systemctl enable jnos.service
but I think that will succumb with a little more beating my head against the wall. (Fedora is just about complete with the systemd conversion, so although the service jnos start stuff still works, it is the old thing, and probably will disappear at some point.)
One hiccup I observed. In making it headless, I wanted to deconfigure as many options as possible. I had trouble on F17 making the headless version work, but I had configured in everything I thought I might some day like to play with. On the Pi I took the alternate approach of configuring out everything I didn't absolutely need.
The problem here is Maiko has a bit of a bug. At the end of config.h he makes sure that if, for example, you select NETROM off, anything that depends on NETROM is also off. But he missed something (and of course now I forget what it was!) Fortunately, this caused JNOS not to build instead of occasionally hanging later, so finding what I missed wasn't too much of an issue.
So, on to running JNOS on the Pi. Well, first thing I ran into an uh-oh. The minute I started JNOS the OS hung. Eventually, I concluded that the system hung as soon as I tried to attach the TNC-X. I got the same result with the normal Fedora 18 as well as with the new Pidora.
Wondering whether the problem was in JNOS or lower in the stack, I connected the TNC and tried to poke it with gtkterm. As soon as I selected ttyUSB0 the Pi hung!
The USB chip in the TNC-X is basically a USB to Serial converter, so I tried a couple of others, and no problem with them. Unfortunately, all the USB to Serial converters I had, all two of them, used the same chip, so I can't be sure, but it looks as if the issue is related to the chip in the TNC-X.
Since this worked on Fedora 17, perhaps I could make it work on some other Rasperry Pi operating system. I had both Wheezy and Arch Linux for the Pi, so I decided to try them.
Unfortunately, I am sufficiently immersed in Fedora that these other distros are just weird, particularly their package managers. Wheezy's apt-get wasn't too strange, but I couldn't figure out how to search the repos, and it is clear that the packages have different names than I'm used to, so I couldn't install a package that messes with the serial port, nor could I install enough stuff to build JNOS. Arch Linux was even worse. While I could browse their repos on the web and see what was there, Pacman didn't seem to do anything useful.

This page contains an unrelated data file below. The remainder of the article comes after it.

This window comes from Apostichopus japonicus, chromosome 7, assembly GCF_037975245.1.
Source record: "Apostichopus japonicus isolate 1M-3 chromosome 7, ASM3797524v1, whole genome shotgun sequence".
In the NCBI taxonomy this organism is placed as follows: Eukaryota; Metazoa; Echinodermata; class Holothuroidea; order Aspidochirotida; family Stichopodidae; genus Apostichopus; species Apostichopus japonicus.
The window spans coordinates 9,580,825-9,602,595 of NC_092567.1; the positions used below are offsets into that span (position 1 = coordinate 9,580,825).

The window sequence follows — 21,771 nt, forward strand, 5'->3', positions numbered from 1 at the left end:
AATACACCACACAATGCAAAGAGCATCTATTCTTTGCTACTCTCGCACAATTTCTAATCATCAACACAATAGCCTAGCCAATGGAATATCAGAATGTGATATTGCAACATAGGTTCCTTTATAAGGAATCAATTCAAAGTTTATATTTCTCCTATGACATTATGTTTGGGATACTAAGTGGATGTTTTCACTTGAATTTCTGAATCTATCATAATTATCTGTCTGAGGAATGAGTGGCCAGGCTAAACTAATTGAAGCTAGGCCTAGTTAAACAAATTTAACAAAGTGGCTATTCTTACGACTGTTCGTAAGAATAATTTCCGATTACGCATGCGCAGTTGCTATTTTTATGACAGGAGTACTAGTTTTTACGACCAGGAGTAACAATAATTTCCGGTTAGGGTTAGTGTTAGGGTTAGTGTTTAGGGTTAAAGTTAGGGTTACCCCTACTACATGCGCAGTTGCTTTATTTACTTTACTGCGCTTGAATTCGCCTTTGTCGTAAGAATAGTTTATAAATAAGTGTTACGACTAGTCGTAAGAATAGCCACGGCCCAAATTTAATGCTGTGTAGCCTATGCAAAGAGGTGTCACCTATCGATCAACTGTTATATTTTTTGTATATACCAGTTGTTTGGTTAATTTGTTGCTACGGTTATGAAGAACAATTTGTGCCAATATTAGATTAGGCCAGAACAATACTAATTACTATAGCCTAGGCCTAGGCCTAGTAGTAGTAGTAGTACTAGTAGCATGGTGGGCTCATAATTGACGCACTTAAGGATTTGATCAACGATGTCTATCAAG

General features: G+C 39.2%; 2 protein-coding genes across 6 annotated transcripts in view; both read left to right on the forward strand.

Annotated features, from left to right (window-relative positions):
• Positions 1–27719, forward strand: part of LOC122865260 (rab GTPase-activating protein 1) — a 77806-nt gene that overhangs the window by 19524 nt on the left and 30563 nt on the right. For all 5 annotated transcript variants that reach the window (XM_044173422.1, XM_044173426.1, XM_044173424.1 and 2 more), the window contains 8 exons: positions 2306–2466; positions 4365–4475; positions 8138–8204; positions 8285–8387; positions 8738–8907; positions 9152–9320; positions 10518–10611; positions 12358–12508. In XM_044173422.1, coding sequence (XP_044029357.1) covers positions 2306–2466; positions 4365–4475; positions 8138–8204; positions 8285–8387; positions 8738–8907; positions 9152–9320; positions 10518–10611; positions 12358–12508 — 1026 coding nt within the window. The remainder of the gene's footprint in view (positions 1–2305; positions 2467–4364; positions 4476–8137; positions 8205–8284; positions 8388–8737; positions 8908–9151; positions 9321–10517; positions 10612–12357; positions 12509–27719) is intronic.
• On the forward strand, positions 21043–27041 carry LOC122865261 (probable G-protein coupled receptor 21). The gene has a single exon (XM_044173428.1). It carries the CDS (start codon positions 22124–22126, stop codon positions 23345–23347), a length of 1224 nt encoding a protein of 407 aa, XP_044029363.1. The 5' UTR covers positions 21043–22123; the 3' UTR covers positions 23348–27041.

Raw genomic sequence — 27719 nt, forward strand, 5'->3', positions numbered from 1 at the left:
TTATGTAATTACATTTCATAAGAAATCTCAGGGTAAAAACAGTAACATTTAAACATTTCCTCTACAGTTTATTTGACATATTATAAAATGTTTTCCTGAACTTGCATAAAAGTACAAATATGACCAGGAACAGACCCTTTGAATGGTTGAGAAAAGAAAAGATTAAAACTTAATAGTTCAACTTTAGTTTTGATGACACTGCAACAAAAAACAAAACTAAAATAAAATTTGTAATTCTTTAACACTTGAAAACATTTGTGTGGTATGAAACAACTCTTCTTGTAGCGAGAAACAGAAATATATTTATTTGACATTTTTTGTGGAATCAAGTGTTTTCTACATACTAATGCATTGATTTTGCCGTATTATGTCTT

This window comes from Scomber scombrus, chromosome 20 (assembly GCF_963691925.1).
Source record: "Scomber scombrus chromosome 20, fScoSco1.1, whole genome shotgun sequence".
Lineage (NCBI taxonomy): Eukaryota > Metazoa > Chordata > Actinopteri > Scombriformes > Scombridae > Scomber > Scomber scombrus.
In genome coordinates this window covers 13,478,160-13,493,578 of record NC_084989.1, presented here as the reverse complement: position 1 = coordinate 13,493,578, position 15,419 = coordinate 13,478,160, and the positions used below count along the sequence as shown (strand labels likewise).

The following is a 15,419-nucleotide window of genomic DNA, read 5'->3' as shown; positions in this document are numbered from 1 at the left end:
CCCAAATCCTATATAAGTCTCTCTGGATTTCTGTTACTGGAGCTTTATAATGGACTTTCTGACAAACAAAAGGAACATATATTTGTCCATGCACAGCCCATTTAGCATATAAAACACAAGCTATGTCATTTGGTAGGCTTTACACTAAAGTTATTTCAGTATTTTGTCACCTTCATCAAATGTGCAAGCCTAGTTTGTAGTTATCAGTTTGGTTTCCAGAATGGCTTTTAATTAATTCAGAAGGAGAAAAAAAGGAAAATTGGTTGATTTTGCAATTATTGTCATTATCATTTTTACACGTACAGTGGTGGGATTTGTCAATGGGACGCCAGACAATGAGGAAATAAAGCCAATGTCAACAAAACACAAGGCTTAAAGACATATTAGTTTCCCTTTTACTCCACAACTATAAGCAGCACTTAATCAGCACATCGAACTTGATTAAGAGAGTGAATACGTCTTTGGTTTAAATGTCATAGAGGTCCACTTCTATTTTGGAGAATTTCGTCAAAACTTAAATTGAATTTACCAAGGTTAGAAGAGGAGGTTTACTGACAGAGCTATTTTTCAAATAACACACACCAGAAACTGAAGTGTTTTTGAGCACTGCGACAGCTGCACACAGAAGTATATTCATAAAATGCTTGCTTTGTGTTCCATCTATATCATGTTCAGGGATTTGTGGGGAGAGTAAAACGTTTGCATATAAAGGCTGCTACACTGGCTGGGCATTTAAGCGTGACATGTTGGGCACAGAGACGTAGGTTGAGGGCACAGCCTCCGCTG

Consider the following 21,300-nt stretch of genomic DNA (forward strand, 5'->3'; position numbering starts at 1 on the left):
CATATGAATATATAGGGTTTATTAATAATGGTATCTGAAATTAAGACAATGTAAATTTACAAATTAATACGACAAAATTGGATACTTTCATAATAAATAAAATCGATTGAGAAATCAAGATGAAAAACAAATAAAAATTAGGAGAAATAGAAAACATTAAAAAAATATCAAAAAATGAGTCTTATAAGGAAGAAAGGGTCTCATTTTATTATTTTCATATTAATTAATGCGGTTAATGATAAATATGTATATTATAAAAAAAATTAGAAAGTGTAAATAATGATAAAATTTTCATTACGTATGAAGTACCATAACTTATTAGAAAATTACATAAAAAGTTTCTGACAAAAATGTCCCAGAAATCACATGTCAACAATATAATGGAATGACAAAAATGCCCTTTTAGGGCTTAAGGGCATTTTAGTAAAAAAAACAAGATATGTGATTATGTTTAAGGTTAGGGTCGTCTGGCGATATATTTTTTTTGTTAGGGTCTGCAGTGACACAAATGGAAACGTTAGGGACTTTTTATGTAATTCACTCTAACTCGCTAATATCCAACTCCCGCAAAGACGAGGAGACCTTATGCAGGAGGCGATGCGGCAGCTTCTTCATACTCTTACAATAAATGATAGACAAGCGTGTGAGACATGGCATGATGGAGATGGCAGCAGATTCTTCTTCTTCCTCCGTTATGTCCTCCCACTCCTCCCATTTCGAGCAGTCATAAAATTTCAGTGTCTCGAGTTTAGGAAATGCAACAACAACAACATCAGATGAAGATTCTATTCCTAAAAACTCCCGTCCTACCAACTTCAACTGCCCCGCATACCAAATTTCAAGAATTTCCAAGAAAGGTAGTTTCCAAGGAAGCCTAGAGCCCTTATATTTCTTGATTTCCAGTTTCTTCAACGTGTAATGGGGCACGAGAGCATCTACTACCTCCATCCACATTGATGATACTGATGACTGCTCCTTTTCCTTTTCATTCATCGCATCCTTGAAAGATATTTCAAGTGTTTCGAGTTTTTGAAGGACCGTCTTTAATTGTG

So, I posted a bug around the USB to serial converter and on to the next idea.
Actually, there are two potential courses here. JNOS won't use the native AX.25 stack since it has its own, but soundmodem could be a nice, cheap approach. Unfortunately, the Raspberry Pi only has sound out, so it would require a soundcard dongle and some sort of transmit/receive circuitry, so not as simple as I would like. Still, a transistor and a sound or modem chip might be put on a daughter card pretty cheaply, so that idea isn't totally scratched off the list.
The other approach, somewhat simpler but more expensive, is to use a normal USB to serial converter with a TNC-X. Along the same lines, the newer TNC-X's use a different USB chip, so they might well work.
I tried converting my TNC-X back to serial, but the result was weird. When JNOS said to transmit, the transmit light came on but no audio came out. Evidently, there is some jumper or another that I missed, so the next thing is probably to track that down.
But it looks like I need to order another TNC-X and maybe another Raspberry Pi or two while I'm at it, perhaps even a sound chip. An even more interesting possibility is to convert the TNC-X code to the dsPIC, which has enough gas to generate and detect the tones itself, making for a single-chip daughter card. The newer TNC-X code, as far as I know, hasn't been published, but the original has, and I suspect a lot of the stuff in the newer code has to do with his GPS and APRS addons so probably not interesting anyway.
And going back to the top, I really need to find someone to take point on a project to construct a few gateways between our packet network and the NTSD/WinLink network. Supposedly doable, but not yet demonstrated, and then of course there is the issue of supporting something permanent.
Ahh, so much fun to be had, so little time.
73 de WB8RCR